St. Stephen – Br. Jim Woodrum

Br. Jim WoodrumOne of the most memorable family Christmas presents when I was growing up was that marvel of home entertainment called ‘the VCR.’  After heeding some advice from the clerk at the store about this new technology and strange words like “Beta” and “VHS” my parents purchased a video membership and our first VCR.   This machine included cutting edge technology like a remote control that had a long wire that stretched a few feet and plugged into the front so you wouldn’t have to get up from your seat to fast forward or rewind.  And on that Christmas Eve in the mid-1980’s by the light of the Christmas tree and a bowl full of popcorn we all sat down and watched the first of about 6 movies we had rented.

The title of the movie “Witness,” starring Harrison Ford, was effectively encapsulated on the box cover with a snapshot of a young Amish boy, in a round, large brimmed hat, eyes widely gazing at what you presume is something incredulous.  The plot centers on the word ‘witness’ as both verb and noun.  The boy travelling with his mother in Philadelphia is the sole witness to a murder and therefore has to bear witness to this fact to his Mom, then detectives, and eventually the court of law.  (As an aside, if you haven’t seen the movie, I will admit that this is an overly simplified synopsis of the plot and highly recommend you rent it).

Today we see this theme of ‘witness’ as noun and verb in our readings from both Jeremiah and the Acts of the Apostles.  Jeremiah as prophet is a witness of divine revelation from God who instructs him to bear witness of the impending judgment of Judah in hopes of averting a disaster among its people.  Jeremiah’s message incenses the people and they grab him and threaten his life.  Jeremiah replies “I am innocent or wrong-doing, I have simply been a witness to the truth I’ve received from God.”

In the Acts of the Apostles we see another horrific scene of witness.  Stephen, whose feast day we celebrate today, was out among the people working signs and wonders when he was falsely accused of saying disparaging words against the synagogue.  When he was brought before the high priest and questioned, Stephen, who was known as an eloquent speaker with a sharp tongue, calls his accusers stubborn hypocrites for not keeping the very law given to them by God.  This enrages them and they stone him to death.  Before he dies he intercedes to God for forgiveness on their behalf.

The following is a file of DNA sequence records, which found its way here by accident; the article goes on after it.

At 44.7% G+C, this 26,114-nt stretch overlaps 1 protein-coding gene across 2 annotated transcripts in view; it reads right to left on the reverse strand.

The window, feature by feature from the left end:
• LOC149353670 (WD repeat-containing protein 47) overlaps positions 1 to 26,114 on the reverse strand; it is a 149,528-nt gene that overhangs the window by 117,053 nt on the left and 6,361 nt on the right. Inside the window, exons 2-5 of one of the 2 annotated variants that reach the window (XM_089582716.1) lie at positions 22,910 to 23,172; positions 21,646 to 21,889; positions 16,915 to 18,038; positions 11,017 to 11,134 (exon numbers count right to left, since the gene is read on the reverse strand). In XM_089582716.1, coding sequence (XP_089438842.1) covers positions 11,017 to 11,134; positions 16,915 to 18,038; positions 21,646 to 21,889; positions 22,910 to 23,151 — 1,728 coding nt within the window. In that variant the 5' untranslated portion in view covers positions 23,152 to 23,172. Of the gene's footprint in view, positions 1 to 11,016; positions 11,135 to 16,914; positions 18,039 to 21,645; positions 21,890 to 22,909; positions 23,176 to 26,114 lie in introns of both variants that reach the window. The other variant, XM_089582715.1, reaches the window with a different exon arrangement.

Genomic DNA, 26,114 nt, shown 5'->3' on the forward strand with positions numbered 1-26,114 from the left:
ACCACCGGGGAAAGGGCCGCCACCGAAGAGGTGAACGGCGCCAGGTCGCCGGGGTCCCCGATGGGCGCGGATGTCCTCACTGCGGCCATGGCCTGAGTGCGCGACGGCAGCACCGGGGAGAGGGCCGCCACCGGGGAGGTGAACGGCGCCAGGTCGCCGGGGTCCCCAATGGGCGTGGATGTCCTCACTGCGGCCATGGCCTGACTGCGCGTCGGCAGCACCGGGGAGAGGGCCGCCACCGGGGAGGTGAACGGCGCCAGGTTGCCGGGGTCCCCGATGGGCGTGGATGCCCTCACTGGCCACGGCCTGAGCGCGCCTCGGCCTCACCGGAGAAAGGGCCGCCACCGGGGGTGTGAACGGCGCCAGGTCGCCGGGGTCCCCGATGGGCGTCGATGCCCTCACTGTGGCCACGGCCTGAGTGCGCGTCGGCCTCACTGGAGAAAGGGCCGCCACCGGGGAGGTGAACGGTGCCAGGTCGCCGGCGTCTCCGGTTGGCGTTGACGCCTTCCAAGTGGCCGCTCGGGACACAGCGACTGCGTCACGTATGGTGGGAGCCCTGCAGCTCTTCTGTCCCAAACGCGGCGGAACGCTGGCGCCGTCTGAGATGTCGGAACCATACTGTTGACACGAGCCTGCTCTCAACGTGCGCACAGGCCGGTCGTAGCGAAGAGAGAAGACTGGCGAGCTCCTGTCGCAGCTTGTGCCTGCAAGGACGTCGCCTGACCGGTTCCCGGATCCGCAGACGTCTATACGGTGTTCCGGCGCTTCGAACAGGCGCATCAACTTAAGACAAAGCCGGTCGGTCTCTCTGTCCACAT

In the crowd watching this dramatic spectacle is a man named Saul from Tarsus.  Saul, a Pharisaic Jew, will take part in the merciless persecution of many Christians before he has a dramatic conversion experience on the road to Damascus.  Saul changes his name to Paul and we have a record of his bearing witness to Jesus entering his life with his letters to the churches of Corinth, Philippi, Rome, and others.

Most of us here today have not come to know the power of Jesus healing and redemption through the beautifully decorated trees and neatly wrapped presents of the Christmas season, but rather through something that has brought us to our knees.  God rarely enters our hearts through doors we have left open invitingly but through the cracks rendered to hearts through some hardship, or difficult relationship, or a traumatic experience.  Like Stephen and Paul, who were martyred (martyr coming from the Greek meaning witness), we are all called to bear witness to the healing power of Christ, maybe not through our deaths, but by the giving of our lives.